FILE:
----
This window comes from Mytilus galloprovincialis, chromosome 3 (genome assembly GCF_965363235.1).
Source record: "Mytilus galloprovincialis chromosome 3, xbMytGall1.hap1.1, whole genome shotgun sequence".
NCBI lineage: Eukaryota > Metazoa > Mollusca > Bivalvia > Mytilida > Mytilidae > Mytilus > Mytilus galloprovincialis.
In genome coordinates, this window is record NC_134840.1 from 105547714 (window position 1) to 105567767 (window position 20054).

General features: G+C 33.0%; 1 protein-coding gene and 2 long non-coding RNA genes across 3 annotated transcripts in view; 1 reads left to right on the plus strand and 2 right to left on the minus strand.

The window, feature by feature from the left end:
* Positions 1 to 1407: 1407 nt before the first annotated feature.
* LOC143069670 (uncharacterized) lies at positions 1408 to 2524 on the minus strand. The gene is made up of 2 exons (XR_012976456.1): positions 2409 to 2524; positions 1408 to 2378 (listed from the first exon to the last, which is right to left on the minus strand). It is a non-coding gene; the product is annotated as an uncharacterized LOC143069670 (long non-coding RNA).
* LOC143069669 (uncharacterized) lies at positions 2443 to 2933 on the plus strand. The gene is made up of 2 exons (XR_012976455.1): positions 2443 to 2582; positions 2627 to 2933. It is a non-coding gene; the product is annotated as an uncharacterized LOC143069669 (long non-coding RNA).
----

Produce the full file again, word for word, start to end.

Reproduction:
This window comes from Mytilus galloprovincialis, chromosome 3 (genome assembly GCF_965363235.1).
Source record: "Mytilus galloprovincialis chromosome 3, xbMytGall1.hap1.1, whole genome shotgun sequence".
NCBI lineage: Eukaryota > Metazoa > Mollusca > Bivalvia > Mytilida > Mytilidae > Mytilus > Mytilus galloprovincialis.
In genome coordinates, this window is record NC_134840.1 from 105547714 (window position 1) to 105567767 (window position 20054).

General features: G+C 33.0%; 1 protein-coding gene and 2 long non-coding RNA genes across 3 annotated transcripts in view; 1 reads left to right on the plus strand and 2 right to left on the minus strand.

The window, feature by feature from the left end:
* Positions 1 to 1407: 1407 nt before the first annotated feature.
* LOC143069670 (uncharacterized) lies at positions 1408 to 2524 on the minus strand. The gene is made up of 2 exons (XR_012976456.1): positions 2409 to 2524; positions 1408 to 2378 (listed from the first exon to the last, which is right to left on the minus strand). It is a non-coding gene; the product is annotated as an uncharacterized LOC143069670 (long non-coding RNA).
* LOC143069669 (uncharacterized) lies at positions 2443 to 2933 on the plus strand. The gene is made up of 2 exons (XR_012976455.1): positions 2443 to 2582; positions 2627 to 2933. It is a non-coding gene; the product is annotated as an uncharacterized LOC143069669 (long non-coding RNA).